Fact Check–Warren: Trump Has Created ‘Bigger than Ever Humanitarian Crisis’

Democratic presidential hopeful Massachusetts Senator Elizabeth Warren speaks during the fourth Democratic primary debate of the 2020 presidential campaign season co-hosted by The New York Times and CNN at Otterbein University in Westerville, Ohio on October 15, 2019. (Photo by SAUL LOEB / AFP) (Photo by SAUL LOEB/AFP via Getty …
SAUL LOEB/AFP via Getty Images

Sen. Elizabeth Warren (D-MA) during the fourth Democrat debate accused President Trump of creating a “bigger than ever humanitarian crisis” by withdrawing American troops from Syria this week, amid a clash between Turkish forces and Syrian Kurds.

However, the conflict in Yemen — which the Obama administration first began supporting Saudi Arabia in fighting — is a far bigger humanitarian crisis.

Trump this week withdrew about 1,000 U.S. forces from northern Syria in the face of an oncoming Turkish invasion into northern Syria.

Democrats accused the president of abandoning a U.S. ally, since U.S. forces fought alongside Syrian Democratic Forces to help defeat the Islamic State in Iraq and Syria (ISIS) in Syria.

According to Syrian Observatory for Human Rights, there have been 250,000 displaced by Turkey’s invasion, and at least 71 civilians killed since the beginning of the invasion.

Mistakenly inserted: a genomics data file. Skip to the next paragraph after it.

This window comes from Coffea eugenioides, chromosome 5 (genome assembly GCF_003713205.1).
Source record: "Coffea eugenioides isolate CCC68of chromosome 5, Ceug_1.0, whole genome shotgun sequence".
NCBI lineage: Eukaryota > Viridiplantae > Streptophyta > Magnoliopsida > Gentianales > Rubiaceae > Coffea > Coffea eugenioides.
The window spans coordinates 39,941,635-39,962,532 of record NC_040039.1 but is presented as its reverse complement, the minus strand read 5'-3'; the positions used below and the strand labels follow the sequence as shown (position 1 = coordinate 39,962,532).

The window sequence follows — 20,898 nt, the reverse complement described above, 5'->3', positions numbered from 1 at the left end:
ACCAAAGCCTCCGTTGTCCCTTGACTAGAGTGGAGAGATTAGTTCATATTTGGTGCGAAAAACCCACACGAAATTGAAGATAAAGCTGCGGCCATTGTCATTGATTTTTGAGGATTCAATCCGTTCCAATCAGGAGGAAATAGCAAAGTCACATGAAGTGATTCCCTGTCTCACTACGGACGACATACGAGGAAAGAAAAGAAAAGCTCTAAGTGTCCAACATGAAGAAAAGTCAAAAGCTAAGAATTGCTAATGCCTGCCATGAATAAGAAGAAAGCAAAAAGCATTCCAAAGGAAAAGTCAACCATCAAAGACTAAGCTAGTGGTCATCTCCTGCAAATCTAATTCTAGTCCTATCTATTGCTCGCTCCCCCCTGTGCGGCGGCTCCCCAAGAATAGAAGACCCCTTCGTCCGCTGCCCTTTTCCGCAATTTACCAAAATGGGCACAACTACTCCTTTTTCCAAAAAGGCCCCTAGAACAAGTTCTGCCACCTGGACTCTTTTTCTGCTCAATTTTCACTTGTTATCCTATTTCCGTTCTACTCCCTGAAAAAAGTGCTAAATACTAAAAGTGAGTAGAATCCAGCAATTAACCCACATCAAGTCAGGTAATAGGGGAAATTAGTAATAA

However, the continuing conflict in Yemen — which the Obama administration first began supplying Saudi Arabia military support for — is a far bigger humanitarian crisis.

There are between one million to two million Kurds in Syria, according to the New York Times.

However, there are more than ten times the number of Yemenis who are in need of humanitarian assistance.

Approximately 24 million Yemenis — about 80 percent of the population — are in need of humanitarian assistance from the Saudi-led war in Yemen against the Iran-backed Houthis, and millions more have been displaced by the fighting in Yemen, according to the Voice of America.

The United Nations has called the crisis in Yemen “the world’s worst humanitarian crisis.”

The UN estimates that about 10 children die per day in Yemen from diseases caused by hunger, and there has been an outbreak of cholera resulting in more than a million cases and about 3,000 deaths since the fighting began in 2014.

Save the Children estimates that 85,000 Yemeni children under the age of 5 may have died of starvation.

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